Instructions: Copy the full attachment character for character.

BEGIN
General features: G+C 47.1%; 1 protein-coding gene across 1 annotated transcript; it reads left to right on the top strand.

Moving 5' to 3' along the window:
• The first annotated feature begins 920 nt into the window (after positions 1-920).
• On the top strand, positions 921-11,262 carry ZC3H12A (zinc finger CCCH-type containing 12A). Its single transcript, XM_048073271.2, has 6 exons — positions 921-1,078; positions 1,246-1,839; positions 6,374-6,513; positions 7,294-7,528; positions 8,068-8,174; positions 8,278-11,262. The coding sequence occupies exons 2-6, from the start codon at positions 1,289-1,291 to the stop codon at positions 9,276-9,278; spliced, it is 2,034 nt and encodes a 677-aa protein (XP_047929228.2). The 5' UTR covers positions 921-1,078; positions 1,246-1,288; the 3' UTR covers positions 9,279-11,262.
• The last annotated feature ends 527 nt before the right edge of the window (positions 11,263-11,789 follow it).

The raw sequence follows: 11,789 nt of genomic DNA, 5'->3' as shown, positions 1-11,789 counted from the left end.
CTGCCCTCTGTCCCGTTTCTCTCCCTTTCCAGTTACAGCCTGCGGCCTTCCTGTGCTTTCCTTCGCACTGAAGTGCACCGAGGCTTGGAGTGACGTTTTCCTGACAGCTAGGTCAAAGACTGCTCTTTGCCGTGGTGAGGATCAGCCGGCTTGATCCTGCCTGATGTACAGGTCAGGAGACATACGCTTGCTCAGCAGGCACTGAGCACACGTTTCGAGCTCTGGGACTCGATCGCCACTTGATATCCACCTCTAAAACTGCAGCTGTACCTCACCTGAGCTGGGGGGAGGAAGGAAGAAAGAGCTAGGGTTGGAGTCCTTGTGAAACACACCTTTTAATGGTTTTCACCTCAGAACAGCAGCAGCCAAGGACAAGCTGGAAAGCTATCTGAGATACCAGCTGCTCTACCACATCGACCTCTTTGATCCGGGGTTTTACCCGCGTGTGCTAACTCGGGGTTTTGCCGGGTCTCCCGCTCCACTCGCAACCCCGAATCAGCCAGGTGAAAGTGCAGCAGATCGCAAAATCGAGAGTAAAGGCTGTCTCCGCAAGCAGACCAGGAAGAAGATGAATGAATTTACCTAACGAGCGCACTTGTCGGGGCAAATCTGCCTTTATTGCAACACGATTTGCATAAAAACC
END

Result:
General features: G+C 47.1%; 1 protein-coding gene across 1 annotated transcript; it reads left to right on the top strand.

Moving 5' to 3' along the window:
• The first annotated feature begins 920 nt into the window (after positions 1-920).
• On the top strand, positions 921-11,262 carry ZC3H12A (zinc finger CCCH-type containing 12A). Its single transcript, XM_048073271.2, has 6 exons — positions 921-1,078; positions 1,246-1,839; positions 6,374-6,513; positions 7,294-7,528; positions 8,068-8,174; positions 8,278-11,262. The coding sequence occupies exons 2-6, from the start codon at positions 1,289-1,291 to the stop codon at positions 9,276-9,278; spliced, it is 2,034 nt and encodes a 677-aa protein (XP_047929228.2). The 5' UTR covers positions 921-1,078; positions 1,246-1,288; the 3' UTR covers positions 9,279-11,262.
• The last annotated feature ends 527 nt before the right edge of the window (positions 11,263-11,789 follow it).

The raw sequence follows: 11,789 nt of genomic DNA, 5'->3' as shown, positions 1-11,789 counted from the left end.
CTGCCCTCTGTCCCGTTTCTCTCCCTTTCCAGTTACAGCCTGCGGCCTTCCTGTGCTTTCCTTCGCACTGAAGTGCACCGAGGCTTGGAGTGACGTTTTCCTGACAGCTAGGTCAAAGACTGCTCTTTGCCGTGGTGAGGATCAGCCGGCTTGATCCTGCCTGATGTACAGGTCAGGAGACATACGCTTGCTCAGCAGGCACTGAGCACACGTTTCGAGCTCTGGGACTCGATCGCCACTTGATATCCACCTCTAAAACTGCAGCTGTACCTCACCTGAGCTGGGGGGAGGAAGGAAGAAAGAGCTAGGGTTGGAGTCCTTGTGAAACACACCTTTTAATGGTTTTCACCTCAGAACAGCAGCAGCCAAGGACAAGCTGGAAAGCTATCTGAGATACCAGCTGCTCTACCACATCGACCTCTTTGATCCGGGGTTTTACCCGCGTGTGCTAACTCGGGGTTTTGCCGGGTCTCCCGCTCCACTCGCAACCCCGAATCAGCCAGGTGAAAGTGCAGCAGATCGCAAAATCGAGAGTAAAGGCTGTCTCCGCAAGCAGACCAGGAAGAAGATGAATGAATTTACCTAACGAGCGCACTTGTCGGGGCAAATCTGCCTTTATTGCAACACGATTTGCATAAAAACC